Ag Business Briefs

Drought continues to ease in Dakotas but still a big problem

BISMARCK, N.D. (AP) — Drought continues to ease in the Dakotas, though nearly two-thirds of each state remains mired in some form of drought.

The Oct. 5 U.S. Drought Monitor shows 58 percent of South Dakota and 60 percent of North Dakota in some stage of drought.

Both percentages are down only slightly from the previous week. However, the Drought Monitor says recent rains led to improvements across North Dakota and in eastern South Dakota over the week.

There are no longer any areas in North Dakota in exceptional drought, the worst category, and only 2 percent of the state in extreme drought. About 6 percent of South Dakota is in the extreme category.

About 18 percent of North Dakota and 26 percent of South Dakota is listed in severe drought.

Minnesota mostly on track for 1st buffer strip law deadline

ST. PAUL, Minn. (AP) — Minnesota landowners are on track for meeting the state’s first deadline for putting buffer strips of vegetation between cropland and public waters.

The Board of Water and Soil Resources says 94 percent of parcels that require them will have pollution protections in place by the Nov. 1 deadline. Landowners who can’t meet the deadline can get extensions until July 1 if they can show they have a plan for complying.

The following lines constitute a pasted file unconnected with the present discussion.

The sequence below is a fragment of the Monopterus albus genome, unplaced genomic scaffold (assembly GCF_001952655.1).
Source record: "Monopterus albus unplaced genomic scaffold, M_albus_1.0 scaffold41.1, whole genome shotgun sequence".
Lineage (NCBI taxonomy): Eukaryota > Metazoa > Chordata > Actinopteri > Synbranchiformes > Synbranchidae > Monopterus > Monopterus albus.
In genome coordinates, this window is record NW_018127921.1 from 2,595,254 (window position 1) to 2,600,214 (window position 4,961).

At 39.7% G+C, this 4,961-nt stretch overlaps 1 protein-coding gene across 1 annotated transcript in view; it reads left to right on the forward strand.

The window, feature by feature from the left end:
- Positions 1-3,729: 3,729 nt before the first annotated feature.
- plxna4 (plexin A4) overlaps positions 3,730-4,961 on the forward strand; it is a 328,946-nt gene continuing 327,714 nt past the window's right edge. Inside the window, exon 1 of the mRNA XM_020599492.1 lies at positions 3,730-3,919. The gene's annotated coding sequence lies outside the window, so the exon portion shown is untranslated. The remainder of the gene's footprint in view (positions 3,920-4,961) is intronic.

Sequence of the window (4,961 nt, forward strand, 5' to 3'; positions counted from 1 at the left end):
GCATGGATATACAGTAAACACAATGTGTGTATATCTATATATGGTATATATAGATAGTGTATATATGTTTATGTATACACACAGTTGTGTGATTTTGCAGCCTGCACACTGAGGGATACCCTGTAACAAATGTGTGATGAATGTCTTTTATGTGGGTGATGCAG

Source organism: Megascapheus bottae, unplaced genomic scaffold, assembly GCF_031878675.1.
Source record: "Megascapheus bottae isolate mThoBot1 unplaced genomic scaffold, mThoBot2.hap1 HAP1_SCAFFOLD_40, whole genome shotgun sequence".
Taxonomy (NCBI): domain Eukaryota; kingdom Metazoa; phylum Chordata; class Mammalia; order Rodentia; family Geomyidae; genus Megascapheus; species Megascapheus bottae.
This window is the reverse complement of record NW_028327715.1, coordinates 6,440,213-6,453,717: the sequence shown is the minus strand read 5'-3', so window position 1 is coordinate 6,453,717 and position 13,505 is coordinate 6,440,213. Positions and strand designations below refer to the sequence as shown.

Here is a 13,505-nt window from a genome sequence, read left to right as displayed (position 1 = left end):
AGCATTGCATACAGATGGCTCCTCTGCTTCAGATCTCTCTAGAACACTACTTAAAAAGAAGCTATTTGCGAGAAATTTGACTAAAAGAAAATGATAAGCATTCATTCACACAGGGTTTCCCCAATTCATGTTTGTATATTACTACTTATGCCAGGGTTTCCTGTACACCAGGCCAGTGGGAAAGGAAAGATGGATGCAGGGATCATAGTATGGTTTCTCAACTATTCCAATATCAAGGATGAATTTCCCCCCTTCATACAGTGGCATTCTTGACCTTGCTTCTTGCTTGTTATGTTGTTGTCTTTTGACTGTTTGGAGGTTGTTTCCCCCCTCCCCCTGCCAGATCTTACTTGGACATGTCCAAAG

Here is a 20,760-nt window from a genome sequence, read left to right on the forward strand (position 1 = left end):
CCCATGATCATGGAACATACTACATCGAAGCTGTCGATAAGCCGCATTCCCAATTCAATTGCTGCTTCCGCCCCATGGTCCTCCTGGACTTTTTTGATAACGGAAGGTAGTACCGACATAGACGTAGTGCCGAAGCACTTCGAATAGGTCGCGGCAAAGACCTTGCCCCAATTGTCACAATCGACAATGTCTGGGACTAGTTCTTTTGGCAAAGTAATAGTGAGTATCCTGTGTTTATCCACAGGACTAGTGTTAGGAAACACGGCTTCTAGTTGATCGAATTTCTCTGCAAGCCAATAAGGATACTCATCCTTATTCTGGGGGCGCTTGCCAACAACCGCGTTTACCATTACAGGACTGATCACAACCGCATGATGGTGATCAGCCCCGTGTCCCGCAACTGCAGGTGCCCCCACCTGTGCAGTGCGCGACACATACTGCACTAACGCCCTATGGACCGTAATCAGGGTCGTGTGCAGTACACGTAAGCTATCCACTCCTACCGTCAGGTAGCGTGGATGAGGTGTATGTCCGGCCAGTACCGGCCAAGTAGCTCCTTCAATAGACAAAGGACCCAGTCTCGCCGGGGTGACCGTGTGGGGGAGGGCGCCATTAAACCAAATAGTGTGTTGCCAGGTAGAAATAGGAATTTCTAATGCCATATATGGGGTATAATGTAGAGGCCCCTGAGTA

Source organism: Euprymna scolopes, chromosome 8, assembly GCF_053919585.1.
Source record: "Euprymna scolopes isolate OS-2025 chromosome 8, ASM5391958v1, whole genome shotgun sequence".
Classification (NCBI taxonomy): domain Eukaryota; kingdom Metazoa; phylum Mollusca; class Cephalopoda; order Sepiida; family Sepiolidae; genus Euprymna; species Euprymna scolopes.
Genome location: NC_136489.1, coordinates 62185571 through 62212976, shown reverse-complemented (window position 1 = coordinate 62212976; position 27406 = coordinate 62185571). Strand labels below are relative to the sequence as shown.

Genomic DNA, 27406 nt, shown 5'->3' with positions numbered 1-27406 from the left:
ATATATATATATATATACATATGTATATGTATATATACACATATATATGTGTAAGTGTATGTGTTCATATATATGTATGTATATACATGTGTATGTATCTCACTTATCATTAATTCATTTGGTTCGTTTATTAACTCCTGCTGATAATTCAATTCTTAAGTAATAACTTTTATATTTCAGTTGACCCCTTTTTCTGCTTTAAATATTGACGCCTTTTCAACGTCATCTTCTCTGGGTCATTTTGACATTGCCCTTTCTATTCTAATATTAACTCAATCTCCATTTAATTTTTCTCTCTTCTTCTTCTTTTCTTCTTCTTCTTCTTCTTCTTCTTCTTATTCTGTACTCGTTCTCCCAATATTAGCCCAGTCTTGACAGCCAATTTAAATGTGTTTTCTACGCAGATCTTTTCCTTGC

Landowners also need buffers along public ditches by Nov. 1, 2018.

Gov. Mark Dayton championed the 2015 buffer law to reduce farm pollution entering Minnesota waters.

While the statewide compliance rate looks high, many heavily agricultural counties in western and southern Minnesota have less than 80 percent compliance, and some with the most row crops are under 70 percent compliant.

Precision ag building at SDSU OK’d

South Dakota State University officials can move forward with an estimated $55 million of agricultural projects, state government’s Board of Regents said Oct. 5.

The school plans to construct a new center for precision agriculture and to renovate Berg Ag Hall on the Brookings campus.

The funding plan calls for gradually paying off $31.5 million of bonds from money that university president Barry Dunn said was originally earmarked for agriculture-property tax relief.

The regents met Oct. 3 through Oct. 5 at Dakota State University in Madison.

Construction of the new building would cost an estimated $31.8 million, according to a document received by the regents.

The Berg hall renovations would cost an estimated $6.9 million and all of the other expenses bring the total to $55 million.

The South Dakota Corn Utilization Council would pay $6 million. The university is providing $7.5 million. Donations are expected to total $10 million.

— Farm Forum Correspondent Bob Mercer